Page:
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Favorable effects of burosumab on tumor-induced osteomalacia caused by an undetectable tumor A case report

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Title: Favorable effects of burosumab on tumor-induced osteomalacia caused by an undetectable tumor A case report
Authors: Oe, Yuki Browse this author
Kameda, Hiraku Browse this author →KAKEN DB
Nomoto, Hiroshi Browse this author
Sakamoto, Keita Browse this author
Soyama, Takeshi Browse this author
Cho, Kyu Yong Browse this author
Nakamura, Akinobu Browse this author
Iwasaki, Koji Browse this author
Abo, Daisuke Browse this author
Kudo, Kohsuke Browse this author
Miyoshi, Hideaki Browse this author
Atsumi, Tatsuya Browse this author →KAKEN DB
Keywords: burosumab
tumor-induced osteomalacia
undetectable tumor
Issue Date: 19-Nov-2021
Publisher: Lippincott Williams & Wilkins (LWW)
Journal Title: Medicine
Volume: 100
Issue: 46
Start Page: e27895
Publisher DOI: 10.1097/MD.0000000000027895
Abstract: Rationale: Tumor-induced osteomalacia (TIO) is curable by tumor resection, but detection of the tumor can be challenging. Overproduction of fibroblast growth factor 23 (FGF23) by the tumor causes hypophosphatemia and consequently induces inappropriate bone turnover. Conventionally oral phosphate supplementation was the only treatment for TIO, but had risks of hypercalciuria and nephrocalcinosis. Burosumab, a human monoclonal anti-FGF23 antibody, was recently post-marketed in Japan against for FGF23-related hypophosphatemia. Herein, we present a case of TIO with undetectable tumor that was successfully treated with burosumab. Patient concerns: A 47-year-old woman was forced to use a wheelchair because of pain in both feet. Diagnosis: Laboratory findings showed hypophosphatemia, elevated bone markers, and high serum FGF23 without renal tubular defects. Imaging studies revealed bone atrophy in the feet, decreased bone density, and multiple pseudofractures in the talar, sacral, and L5 vertebral regions. After excluding drug-induced and hereditary osteomalacia, we diagnosed her as TIO. Interventions: Comprehensive imaging studies and stepwise venous sampling failed to localize the tumor, and we started to administer subcutaneous burosumab. Outcomes: After administration of burosumab, her serum phosphate was normalized without phosphate supplementation within 2 months. Improvement of pseudofractures, relief of pain evaluated by a visual analog scale, and normalization of bone biomarkers were observed. The patient was able to stand by herself after 6 months administration of burosumab. Lessons: This is the first report in clinical practice to demonstrate favorable effects of burosumab, including not only normalization of serum phosphate but also improvements of pseudofractures and subjective pain, in a patient with TIO and undetectable tumor.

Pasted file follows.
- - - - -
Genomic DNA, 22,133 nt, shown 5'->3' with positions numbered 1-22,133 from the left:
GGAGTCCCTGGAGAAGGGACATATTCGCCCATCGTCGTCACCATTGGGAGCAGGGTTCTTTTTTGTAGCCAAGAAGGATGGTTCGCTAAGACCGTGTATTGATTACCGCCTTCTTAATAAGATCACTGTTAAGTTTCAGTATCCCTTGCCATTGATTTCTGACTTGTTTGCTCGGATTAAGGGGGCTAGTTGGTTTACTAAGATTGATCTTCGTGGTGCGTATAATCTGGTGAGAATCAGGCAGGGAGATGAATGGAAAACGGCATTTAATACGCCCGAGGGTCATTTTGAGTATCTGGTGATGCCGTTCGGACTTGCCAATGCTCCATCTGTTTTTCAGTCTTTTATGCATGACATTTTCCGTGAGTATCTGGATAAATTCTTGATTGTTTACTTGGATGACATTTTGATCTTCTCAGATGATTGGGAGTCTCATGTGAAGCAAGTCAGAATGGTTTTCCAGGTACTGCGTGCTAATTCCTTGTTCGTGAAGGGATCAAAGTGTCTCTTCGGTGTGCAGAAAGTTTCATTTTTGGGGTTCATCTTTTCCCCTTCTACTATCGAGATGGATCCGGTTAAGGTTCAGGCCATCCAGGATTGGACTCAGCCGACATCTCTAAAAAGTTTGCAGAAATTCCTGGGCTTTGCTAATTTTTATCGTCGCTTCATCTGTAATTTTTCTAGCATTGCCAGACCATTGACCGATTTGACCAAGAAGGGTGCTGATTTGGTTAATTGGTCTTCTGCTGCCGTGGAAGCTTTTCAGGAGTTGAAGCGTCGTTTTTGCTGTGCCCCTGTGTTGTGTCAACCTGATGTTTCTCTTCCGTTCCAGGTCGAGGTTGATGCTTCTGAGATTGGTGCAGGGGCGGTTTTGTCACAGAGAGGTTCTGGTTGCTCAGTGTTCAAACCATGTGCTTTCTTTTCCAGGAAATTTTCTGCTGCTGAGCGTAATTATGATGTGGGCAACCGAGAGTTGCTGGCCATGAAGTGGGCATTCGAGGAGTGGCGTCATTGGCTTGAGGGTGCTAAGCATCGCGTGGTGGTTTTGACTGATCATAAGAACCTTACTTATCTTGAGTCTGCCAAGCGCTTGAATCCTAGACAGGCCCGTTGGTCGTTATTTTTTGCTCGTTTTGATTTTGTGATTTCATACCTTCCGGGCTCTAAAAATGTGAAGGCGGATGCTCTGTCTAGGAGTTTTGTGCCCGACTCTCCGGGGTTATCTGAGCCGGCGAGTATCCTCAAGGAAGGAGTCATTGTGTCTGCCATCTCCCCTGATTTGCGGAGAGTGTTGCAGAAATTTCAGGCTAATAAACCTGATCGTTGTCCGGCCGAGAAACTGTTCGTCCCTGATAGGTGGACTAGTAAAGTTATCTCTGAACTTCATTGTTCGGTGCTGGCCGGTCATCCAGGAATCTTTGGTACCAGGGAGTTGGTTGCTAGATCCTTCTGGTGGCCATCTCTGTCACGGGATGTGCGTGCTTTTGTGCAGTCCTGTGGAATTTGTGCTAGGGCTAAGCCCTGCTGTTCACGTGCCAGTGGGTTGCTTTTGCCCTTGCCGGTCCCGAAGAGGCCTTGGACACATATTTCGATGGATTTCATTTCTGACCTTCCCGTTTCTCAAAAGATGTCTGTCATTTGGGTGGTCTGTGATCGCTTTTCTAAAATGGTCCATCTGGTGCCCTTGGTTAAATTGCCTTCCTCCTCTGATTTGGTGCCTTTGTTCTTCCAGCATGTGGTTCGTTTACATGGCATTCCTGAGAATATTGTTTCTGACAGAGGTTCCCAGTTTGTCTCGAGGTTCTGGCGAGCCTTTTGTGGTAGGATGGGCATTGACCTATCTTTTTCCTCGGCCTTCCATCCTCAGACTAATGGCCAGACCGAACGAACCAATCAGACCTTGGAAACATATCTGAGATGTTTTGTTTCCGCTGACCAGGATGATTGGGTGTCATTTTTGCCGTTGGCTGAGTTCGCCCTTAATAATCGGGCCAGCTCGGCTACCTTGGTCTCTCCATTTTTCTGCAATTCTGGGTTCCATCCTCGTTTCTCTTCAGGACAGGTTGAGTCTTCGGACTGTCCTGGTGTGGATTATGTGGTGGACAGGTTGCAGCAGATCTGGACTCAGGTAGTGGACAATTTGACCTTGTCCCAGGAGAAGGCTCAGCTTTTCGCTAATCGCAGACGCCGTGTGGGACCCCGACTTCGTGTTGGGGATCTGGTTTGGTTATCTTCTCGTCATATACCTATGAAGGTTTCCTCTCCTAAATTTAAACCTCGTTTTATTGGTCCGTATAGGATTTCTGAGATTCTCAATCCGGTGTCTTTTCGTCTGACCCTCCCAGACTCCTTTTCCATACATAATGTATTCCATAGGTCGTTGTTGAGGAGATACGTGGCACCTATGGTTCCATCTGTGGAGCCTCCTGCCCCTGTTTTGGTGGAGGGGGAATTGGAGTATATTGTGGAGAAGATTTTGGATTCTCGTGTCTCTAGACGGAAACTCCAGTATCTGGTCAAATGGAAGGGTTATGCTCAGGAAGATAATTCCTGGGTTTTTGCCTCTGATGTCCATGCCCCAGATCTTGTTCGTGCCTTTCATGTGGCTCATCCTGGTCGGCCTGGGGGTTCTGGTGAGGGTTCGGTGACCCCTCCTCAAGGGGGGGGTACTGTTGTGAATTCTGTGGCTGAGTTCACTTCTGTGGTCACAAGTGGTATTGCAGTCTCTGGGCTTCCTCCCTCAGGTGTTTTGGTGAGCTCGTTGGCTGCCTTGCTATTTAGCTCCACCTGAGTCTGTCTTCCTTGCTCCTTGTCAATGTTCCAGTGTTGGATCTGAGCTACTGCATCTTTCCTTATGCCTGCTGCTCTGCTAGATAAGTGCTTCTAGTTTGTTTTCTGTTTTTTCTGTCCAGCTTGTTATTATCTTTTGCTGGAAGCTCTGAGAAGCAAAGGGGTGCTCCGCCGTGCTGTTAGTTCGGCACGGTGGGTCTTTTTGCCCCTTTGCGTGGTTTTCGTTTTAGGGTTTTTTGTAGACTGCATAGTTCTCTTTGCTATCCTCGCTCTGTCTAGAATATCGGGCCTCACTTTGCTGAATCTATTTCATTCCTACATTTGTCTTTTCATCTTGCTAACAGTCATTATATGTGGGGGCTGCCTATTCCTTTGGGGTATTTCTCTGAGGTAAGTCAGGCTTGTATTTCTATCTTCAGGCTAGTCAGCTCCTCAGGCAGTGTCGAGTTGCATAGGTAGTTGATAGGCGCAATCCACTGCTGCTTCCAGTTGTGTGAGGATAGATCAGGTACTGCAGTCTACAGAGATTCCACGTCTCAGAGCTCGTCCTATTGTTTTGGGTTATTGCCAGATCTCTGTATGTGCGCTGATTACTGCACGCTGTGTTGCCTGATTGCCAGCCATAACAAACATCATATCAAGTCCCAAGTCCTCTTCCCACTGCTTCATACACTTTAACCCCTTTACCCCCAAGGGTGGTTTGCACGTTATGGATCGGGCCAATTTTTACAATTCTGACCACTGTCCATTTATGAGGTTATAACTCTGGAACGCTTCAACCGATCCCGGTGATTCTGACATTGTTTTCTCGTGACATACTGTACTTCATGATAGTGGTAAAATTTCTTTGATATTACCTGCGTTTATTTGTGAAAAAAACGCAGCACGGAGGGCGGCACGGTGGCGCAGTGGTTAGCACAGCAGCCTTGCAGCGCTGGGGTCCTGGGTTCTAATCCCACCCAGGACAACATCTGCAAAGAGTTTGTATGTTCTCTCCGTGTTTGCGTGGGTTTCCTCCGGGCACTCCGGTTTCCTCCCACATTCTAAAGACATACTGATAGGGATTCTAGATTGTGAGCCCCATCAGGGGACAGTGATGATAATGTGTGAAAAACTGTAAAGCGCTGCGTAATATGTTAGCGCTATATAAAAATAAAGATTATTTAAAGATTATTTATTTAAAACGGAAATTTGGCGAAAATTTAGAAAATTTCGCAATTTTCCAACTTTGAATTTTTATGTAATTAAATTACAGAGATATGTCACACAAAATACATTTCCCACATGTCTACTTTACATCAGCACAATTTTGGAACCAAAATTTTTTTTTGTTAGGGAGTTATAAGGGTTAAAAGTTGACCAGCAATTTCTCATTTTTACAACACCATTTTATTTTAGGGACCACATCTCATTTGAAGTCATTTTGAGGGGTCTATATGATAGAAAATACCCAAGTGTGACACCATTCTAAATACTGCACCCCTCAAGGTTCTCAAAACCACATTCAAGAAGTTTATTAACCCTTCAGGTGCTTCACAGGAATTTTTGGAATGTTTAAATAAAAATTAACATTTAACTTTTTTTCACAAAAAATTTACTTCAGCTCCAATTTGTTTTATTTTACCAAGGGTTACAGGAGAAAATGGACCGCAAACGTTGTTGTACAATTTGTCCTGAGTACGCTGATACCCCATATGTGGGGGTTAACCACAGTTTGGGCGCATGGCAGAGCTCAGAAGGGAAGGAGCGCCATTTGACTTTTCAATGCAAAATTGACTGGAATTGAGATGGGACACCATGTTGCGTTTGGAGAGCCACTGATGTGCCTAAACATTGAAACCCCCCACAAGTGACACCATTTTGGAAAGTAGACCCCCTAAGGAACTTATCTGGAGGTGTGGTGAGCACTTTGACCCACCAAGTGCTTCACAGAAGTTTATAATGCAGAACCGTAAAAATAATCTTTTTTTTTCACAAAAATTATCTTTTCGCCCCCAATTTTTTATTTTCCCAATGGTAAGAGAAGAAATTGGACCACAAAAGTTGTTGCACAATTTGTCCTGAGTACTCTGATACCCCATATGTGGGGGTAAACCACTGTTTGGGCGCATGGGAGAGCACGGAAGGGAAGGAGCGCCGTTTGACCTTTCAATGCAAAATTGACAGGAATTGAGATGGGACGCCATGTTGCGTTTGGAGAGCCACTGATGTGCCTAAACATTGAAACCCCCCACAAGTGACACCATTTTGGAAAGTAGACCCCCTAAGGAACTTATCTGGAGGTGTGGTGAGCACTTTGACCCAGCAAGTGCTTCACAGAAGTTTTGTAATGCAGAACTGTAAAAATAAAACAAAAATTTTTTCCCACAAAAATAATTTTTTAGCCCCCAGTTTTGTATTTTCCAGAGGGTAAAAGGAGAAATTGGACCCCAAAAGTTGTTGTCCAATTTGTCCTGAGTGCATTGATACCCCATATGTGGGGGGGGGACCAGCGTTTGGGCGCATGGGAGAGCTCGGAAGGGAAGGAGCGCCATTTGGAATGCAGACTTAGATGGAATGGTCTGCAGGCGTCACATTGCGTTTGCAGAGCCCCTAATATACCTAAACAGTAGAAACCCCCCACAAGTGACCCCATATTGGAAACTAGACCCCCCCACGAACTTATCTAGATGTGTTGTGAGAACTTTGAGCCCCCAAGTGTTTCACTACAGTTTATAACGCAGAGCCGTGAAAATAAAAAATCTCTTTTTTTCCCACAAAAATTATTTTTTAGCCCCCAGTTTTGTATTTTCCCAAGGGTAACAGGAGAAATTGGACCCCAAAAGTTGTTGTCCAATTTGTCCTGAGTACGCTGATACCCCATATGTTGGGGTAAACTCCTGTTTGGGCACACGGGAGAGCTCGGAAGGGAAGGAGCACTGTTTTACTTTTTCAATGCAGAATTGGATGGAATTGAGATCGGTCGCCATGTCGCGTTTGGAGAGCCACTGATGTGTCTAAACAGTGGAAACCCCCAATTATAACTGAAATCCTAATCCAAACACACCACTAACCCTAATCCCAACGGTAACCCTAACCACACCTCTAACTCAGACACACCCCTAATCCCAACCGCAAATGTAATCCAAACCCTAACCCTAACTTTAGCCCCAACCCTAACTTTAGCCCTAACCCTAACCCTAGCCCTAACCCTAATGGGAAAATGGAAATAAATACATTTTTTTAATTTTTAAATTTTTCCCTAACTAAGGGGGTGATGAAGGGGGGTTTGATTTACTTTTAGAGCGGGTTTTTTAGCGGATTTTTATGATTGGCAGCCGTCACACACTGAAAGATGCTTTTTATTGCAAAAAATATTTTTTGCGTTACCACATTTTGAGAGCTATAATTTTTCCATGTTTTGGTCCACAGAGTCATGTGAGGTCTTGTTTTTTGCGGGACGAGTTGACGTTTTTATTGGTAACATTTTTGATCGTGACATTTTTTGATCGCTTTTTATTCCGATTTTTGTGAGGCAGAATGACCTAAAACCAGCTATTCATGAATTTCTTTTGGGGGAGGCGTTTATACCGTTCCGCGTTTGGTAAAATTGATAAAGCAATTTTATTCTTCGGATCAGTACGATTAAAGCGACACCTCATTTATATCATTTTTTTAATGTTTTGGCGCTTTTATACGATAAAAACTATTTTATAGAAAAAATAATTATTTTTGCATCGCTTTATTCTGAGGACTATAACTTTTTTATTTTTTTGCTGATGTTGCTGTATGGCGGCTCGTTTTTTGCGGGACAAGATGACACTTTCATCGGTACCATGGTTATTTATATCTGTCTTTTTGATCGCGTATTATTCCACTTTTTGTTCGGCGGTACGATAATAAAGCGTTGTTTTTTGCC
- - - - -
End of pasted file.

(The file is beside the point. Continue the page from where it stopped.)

Type: article
Appears in Collections:北海道大学病院 (Hokkaido University Hospital) > 雑誌発表論文等 (Peer-reviewed Journal Articles, etc)

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